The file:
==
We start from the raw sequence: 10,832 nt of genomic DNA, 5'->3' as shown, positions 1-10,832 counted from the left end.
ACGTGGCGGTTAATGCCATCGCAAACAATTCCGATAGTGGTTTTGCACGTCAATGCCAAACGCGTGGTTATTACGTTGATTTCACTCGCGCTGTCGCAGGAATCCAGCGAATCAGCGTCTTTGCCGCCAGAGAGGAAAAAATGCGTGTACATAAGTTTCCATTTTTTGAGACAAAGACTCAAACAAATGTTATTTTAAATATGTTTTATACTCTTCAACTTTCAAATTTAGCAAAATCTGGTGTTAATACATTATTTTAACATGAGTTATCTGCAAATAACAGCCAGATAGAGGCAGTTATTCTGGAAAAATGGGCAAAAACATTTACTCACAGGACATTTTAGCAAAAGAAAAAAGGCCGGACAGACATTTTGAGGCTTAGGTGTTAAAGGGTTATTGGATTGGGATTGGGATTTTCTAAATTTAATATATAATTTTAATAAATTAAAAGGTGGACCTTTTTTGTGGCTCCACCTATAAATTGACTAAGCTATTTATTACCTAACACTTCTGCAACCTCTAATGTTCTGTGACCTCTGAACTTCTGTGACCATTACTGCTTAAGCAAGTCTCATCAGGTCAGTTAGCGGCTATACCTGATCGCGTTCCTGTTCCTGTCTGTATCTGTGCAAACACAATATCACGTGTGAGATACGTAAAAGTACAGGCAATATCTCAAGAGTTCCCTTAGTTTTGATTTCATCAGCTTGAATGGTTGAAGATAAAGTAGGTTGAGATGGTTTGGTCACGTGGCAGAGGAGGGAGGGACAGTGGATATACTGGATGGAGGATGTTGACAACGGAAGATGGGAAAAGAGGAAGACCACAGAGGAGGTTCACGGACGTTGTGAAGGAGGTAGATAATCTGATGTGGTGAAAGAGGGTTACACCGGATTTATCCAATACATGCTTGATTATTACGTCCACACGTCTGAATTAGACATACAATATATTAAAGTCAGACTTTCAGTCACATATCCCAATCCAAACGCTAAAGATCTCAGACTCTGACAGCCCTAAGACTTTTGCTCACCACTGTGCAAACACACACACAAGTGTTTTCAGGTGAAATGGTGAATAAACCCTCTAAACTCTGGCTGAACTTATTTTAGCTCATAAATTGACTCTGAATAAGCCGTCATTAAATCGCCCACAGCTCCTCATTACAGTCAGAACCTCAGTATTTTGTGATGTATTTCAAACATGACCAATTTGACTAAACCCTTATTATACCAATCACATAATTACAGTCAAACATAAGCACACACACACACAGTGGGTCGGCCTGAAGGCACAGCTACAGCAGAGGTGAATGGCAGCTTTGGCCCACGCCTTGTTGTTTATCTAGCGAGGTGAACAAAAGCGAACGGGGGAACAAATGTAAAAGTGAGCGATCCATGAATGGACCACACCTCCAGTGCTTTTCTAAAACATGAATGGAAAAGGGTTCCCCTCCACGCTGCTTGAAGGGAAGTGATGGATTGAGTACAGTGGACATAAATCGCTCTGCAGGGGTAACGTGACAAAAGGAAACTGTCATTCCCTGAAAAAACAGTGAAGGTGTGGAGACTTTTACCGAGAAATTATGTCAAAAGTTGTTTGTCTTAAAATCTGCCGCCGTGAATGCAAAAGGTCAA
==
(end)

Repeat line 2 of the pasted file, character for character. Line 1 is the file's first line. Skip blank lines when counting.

ACGTGGCGGTTAATGCCATCGCAAACAATTCCGATAGTGGTTTTGCACGTCAATGCCAAACGCGTGGTTATTACGTTGATTTCACTCGCGCTGTCGCAGGAATCCAGCGAATCAGCGTCTTTGCCGCCAGAGAGGAAAAAATGCGTGTACATAAGTTTCCATTTTTTGAGACAAAGACTCAAACAAATGTTATTTTAAATATGTTTTATACTCTTCAACTTTCAAATTTAGCAAAATCTGGTGTTAATACATTATTTTAACATGAGTTATCTGCAAATAACAGCCAGATAGAGGCAGTTATTCTGGAAAAATGGGCAAAAACATTTACTCACAGGACATTTTAGCAAAAGAAAAAAGGCCGGACAGACATTTTGAGGCTTAGGTGTTAAAGGGTTATTGGATTGGGATTGGGATTTTCTAAATTTAATATATAATTTTAATAAATTAAAAGGTGGACCTTTTTTGTGGCTCCACCTATAAATTGACTAAGCTATTTATTACCTAACACTTCTGCAACCTCTAATGTTCTGTGACCTCTGAACTTCTGTGACCATTACTGCTTAAGCAAGTCTCATCAGGTCAGTTAGCGGCTATACCTGATCGCGTTCCTGTTCCTGTCTGTATCTGTGCAAACACAATATCACGTGTGAGATACGTAAAAGTACAGGCAATATCTCAAGAGTTCCCTTAGTTTTGATTTCATCAGCTTGAATGGTTGAAGATAAAGTAGGTTGAGATGGTTTGGTCACGTGGCAGAGGAGGGAGGGACAGTGGATATACTGGATGGAGGATGTTGACAACGGAAGATGGGAAAAGAGGAAGACCACAGAGGAGGTTCACGGACGTTGTGAAGGAGGTAGATAATCTGATGTGGTGAAAGAGGGTTACACCGGATTTATCCAATACATGCTTGATTATTACGTCCACACGTCTGAATTAGACATACAATATATTAAAGTCAGACTTTCAGTCACATATCCCAATCCAAACGCTAAAGATCTCAGACTCTGACAGCCCTAAGACTTTTGCTCACCACTGTGCAAACACACACACAAGTGTTTTCAGGTGAAATGGTGAATAAACCCTCTAAACTCTGGCTGAACTTATTTTAGCTCATAAATTGACTCTGAATAAGCCGTCATTAAATCGCCCACAGCTCCTCATTACAGTCAGAACCTCAGTATTTTGTGATGTATTTCAAACATGACCAATTTGACTAAACCCTTATTATACCAATCACATAATTACAGTCAAACATAAGCACACACACACACAGTGGGTCGGCCTGAAGGCACAGCTACAGCAGAGGTGAATGGCAGCTTTGGCCCACGCCTTGTTGTTTATCTAGCGAGGTGAACAAAAGCGAACGGGGGAACAAATGTAAAAGTGAGCGATCCATGAATGGACCACACCTCCAGTGCTTTTCTAAAACATGAATGGAAAAGGGTTCCCCTCCACGCTGCTTGAAGGGAAGTGATGGATTGAGTACAGTGGACATAAATCGCTCTGCAGGGGTAACGTGACAAAAGGAAACTGTCATTCCCTGAAAAAACAGTGAAGGTGTGGAGACTTTTACCGAGAAATTATGTCAAAAGTTGTTTGTCTTAAAATCTGCCGCCGTGAATGCAAAAGGTCAA